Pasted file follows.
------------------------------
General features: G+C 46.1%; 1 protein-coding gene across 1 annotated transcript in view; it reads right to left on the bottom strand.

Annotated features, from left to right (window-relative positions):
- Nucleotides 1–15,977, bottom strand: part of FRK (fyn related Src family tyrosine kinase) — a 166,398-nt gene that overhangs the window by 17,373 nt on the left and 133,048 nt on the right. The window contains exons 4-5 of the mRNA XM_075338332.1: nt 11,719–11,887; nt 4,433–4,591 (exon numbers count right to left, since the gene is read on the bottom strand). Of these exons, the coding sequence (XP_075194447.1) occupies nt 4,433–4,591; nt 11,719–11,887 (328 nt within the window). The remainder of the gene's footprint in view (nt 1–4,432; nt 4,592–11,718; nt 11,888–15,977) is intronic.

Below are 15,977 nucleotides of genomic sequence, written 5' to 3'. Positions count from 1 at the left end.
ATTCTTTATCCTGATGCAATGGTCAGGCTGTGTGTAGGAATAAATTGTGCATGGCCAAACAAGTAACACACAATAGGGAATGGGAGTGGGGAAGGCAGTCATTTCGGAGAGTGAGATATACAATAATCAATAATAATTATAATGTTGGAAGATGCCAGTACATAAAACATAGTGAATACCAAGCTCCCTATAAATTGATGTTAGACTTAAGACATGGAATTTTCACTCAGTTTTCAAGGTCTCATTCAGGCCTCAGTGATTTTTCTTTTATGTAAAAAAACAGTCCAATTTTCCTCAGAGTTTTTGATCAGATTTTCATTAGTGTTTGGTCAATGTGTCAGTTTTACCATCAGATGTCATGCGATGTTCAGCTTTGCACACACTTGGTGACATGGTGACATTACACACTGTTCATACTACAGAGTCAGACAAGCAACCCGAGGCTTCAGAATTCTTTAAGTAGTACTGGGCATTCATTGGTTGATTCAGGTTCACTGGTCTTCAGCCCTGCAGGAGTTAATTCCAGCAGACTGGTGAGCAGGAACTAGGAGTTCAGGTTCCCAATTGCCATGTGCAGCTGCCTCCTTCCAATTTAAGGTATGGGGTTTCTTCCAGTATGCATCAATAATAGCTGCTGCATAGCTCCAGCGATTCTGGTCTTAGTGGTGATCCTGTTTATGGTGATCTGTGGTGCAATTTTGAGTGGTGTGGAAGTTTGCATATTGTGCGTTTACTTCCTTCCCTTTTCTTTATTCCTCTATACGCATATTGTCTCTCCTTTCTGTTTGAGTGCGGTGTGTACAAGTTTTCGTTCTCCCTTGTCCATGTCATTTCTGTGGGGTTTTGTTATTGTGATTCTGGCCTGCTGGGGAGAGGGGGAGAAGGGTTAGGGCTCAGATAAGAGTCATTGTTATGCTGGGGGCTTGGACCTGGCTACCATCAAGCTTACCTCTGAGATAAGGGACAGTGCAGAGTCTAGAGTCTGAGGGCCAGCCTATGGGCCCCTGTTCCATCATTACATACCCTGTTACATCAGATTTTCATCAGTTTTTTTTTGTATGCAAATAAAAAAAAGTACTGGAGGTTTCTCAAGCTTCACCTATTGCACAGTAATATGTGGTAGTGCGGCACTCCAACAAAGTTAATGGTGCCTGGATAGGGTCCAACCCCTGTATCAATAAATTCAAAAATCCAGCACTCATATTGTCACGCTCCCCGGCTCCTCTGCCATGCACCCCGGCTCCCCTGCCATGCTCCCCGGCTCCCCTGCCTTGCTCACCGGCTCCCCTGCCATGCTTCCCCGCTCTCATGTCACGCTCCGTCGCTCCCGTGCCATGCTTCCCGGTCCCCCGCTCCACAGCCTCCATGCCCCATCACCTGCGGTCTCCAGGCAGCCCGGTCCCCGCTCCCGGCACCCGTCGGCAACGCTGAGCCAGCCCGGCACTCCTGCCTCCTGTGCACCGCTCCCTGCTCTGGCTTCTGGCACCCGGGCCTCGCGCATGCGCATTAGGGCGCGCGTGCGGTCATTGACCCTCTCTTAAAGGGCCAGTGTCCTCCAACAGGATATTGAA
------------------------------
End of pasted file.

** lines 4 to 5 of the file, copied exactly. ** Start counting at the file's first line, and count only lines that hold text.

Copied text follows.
Below are 15,977 nucleotides of genomic sequence, written 5' to 3'. Positions count from 1 at the left end.
ATTCTTTATCCTGATGCAATGGTCAGGCTGTGTGTAGGAATAAATTGTGCATGGCCAAACAAGTAACACACAATAGGGAATGGGAGTGGGGAAGGCAGTCATTTCGGAGAGTGAGATATACAATAATCAATAATAATTATAATGTTGGAAGATGCCAGTACATAAAACATAGTGAATACCAAGCTCCCTATAAATTGATGTTAGACTTAAGACATGGAATTTTCACTCAGTTTTCAAGGTCTCATTCAGGCCTCAGTGATTTTTCTTTTATGTAAAAAAACAGTCCAATTTTCCTCAGAGTTTTTGATCAGATTTTCATTAGTGTTTGGTCAATGTGTCAGTTTTACCATCAGATGTCATGCGATGTTCAGCTTTGCACACACTTGGTGACATGGTGACATTACACACTGTTCATACTACAGAGTCAGACAAGCAACCCGAGGCTTCAGAATTCTTTAAGTAGTACTGGGCATTCATTGGTTGATTCAGGTTCACTGGTCTTCAGCCCTGCAGGAGTTAATTCCAGCAGACTGGTGAGCAGGAACTAGGAGTTCAGGTTCCCAATTGCCATGTGCAGCTGCCTCCTTCCAATTTAAGGTATGGGGTTTCTTCCAGTATGCATCAATAATAGCTGCTGCATAGCTCCAGCGATTCTGGTCTTAGTGGTGATCCTGTTTATGGTGATCTGTGGTGCAATTTTGAGTGGTGTGGAAGTTTGCATATTGTGCGTTTACTTCCTTCCCTTTTCTTTATTCCTCTATACGCATATTGTCTCTCCTTTCTGTTTGAGTGCGGTGTGTACAAGTTTTCGTTCTCCCTTGTCCATGTCATTTCTGTGGGGTTTTGTTATTGTGATTCTGGCCTGCTGGGGAGAGGGGGAGAAGGGTTAGGGCTCAGATAAGAGTCATTGTTATGCTGGGGGCTTGGACCTGGCTACCATCAAGCTTACCTCTGAGATAAGGGACAGTGCAGAGTCTAGAGTCTGAGGGCCAGCCTATGGGCCCCTGTTCCATCATTACATACCCTGTTACATCAGATTTTCATCAGTTTTTTTTTGTATGCAAATAAAAAAAAGTACTGGAGGTTTCTCAAGCTTCACCTATTGCACAGTAATATGTGGTAGTGCGGCACTCCAACAAAGTTAATGGTGCCTGGATAGGGTCCAACCCCTGTATCAATAAATTCAAAAATCCAGCACTCATATTGTCACGCTCCCCGGCTCCTCTGCCATGCACCCCGGCTCCCCTGCCATGCTCCCCGGCTCCCCTGCCTTGCTCACCGGCTCCCCTGCCATGCTTCCCCGCTCTCATGTCACGCTCCGTCGCTCCCGTGCCATGCTTCCCGGTCCCCCGCTCCACAGCCTCCATGCCCCATCACCTGCGGTCTCCAGGCAGCCCGGTCCCCGCTCCCGGCACCCGTCGGCAACGCTGAGCCAGCCCGGCACTCCTGCCTCCTGTGCACCGCTCCCTGCTCTGGCTTCTGGCACCCGGGCCTCGCGCATGCGCATTAGGGCGCGCGTGCGGTCATTGACCCTCTCTTAAAGGGCCAGTGTCCTCCAACAGGATATTGAA